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Copyright

Academic Collects 2.6M Copyright-Free Images on Flickr

internetarchiveAmerican academic Kalev Leetaru has been going through the Internet Archive to build a database of copyright-free photos online.

He has uploaded the collection and tagged them on Flickr. So far the collection boasts more than 2.6 million images.

BBC has the story: “The photos and drawings are sourced from more than 600 million library book pages scanned in by the Internet Archive organization. The images have been difficult to access until now. Mr Leetaru said digitisation projects had so far focused on words and ignored pictures. ‘For all these years all the libraries have been digitising their books, but they have been putting them up as PDFs or text searchable works,’ he told the BBC.”

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Wattpad Expands Creative Commons Options Enabling Fan Fiction

wattpadmobile304Digital writing community Wattpad is making it easier for writers to make their work available to be the basis of fan fiction. The social network has expanded its Creative Commons licensing option to level 4.0, which essentially means that they are giving writers more options to rework and remix the work of other writers.

Writers can participate by tagging their stories with the CC 4.0 licensing option, making their stories searchable to site visitors looking for work to expand upon. Wattpad has more than 300,000 stories which include this distinction. Sci-fi author Cory Doctorow has shared five works on Wattpad under these licenses, including Homeland and Little Brother. To help promote the launch of CC 4.0, he has made his first novel Down and Out in the Magic Kingdom available for other writers to rework on Wattpad.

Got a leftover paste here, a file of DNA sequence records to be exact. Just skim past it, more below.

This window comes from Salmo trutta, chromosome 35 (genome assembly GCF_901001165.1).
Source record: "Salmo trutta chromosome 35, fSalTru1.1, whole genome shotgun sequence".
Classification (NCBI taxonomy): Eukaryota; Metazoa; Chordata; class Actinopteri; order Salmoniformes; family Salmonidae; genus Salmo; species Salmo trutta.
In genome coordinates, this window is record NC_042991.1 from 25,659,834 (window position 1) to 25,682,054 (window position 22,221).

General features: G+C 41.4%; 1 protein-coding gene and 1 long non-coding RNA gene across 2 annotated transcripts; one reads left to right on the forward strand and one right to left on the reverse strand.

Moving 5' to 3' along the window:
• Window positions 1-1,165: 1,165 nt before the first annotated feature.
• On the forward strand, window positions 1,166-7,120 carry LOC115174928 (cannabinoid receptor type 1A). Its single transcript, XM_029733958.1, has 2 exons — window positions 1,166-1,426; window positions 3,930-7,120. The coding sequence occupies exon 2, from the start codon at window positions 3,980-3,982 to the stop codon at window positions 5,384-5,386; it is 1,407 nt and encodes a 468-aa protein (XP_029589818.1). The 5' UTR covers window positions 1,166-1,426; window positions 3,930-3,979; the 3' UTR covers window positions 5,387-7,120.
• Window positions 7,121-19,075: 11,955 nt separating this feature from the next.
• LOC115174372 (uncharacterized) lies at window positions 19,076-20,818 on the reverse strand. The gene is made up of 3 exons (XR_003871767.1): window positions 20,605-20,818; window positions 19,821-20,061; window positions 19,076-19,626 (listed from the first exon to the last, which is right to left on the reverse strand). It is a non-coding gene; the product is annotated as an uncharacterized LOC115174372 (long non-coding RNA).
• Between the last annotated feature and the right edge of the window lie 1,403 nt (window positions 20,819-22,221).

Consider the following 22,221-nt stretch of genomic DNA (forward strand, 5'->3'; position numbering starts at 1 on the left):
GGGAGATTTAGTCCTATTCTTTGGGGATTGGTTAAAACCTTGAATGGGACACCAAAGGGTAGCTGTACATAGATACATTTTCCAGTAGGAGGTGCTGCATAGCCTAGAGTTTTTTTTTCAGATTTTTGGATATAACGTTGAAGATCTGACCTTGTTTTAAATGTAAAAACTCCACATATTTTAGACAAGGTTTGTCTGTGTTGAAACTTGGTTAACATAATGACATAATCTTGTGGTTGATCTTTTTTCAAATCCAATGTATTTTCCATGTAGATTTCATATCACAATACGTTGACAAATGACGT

“The biggest question facing new writers today isn’t how to protect their work; it’s how to find a readership for it,” stated Doctorow. “It makes complete sense that so many Wattpad writers are gravitating toward Creative Commons licenses: by giving others permission to share your writing, you can open doors to new audiences and new creative opportunities.”

Judge Upholds Decision, Sherlock Holmes is Public Domain

HolmesDrawingAdventuresA US court has ruled that forty-six Sherlock Holmes stories and four novels are in the public domain and are no longer subject to the copyright of Scottish writer Arthur Conan Doyle.

The ruling comes as part of a lawsuit between Doyle’s estate and Leslie S. Klinger, the author of a new original work of fiction starring Holmes called A Study in Sherlock: Stories Inspired by the Sherlock Holmes Canon. In 2011, the estate demanded a licensing fee from his then publisher Pegasus Books who dropped the book over threats of a lawsuit and having the book blocked from major retailers. Random House later picked up the book and according to The Guardian, “paid the fees, even though Klinger thought that the Holmes stories were in the public domain.” Read more

Quentin Tarantino Sues Gawker Over Leaked Script

gawkerFilmmaker Quentin Tarantino is suing Gawker Media for copyright infringement for providing links to his latest script The Hateful Eight.

The filmmaker made headlines for saying he would not make the movie after the script was leaked. Gawker’s Defamer blog covered the news and included a link to download the script.

The Hollywood Reporter has a copy of the lawsuit: “Gawker Media has made a business of predatory journalism, violating people’s rights to make a buck,” it reads. “This time, they went too far. Rather than merely publishing a news story reporting that Plaintiff’s screenplay may have been circulating in Hollywood without his permission, Gawker Media crossed the journalistic line by promoting itself to the public as the first source to read the entire Screenplay illegally.”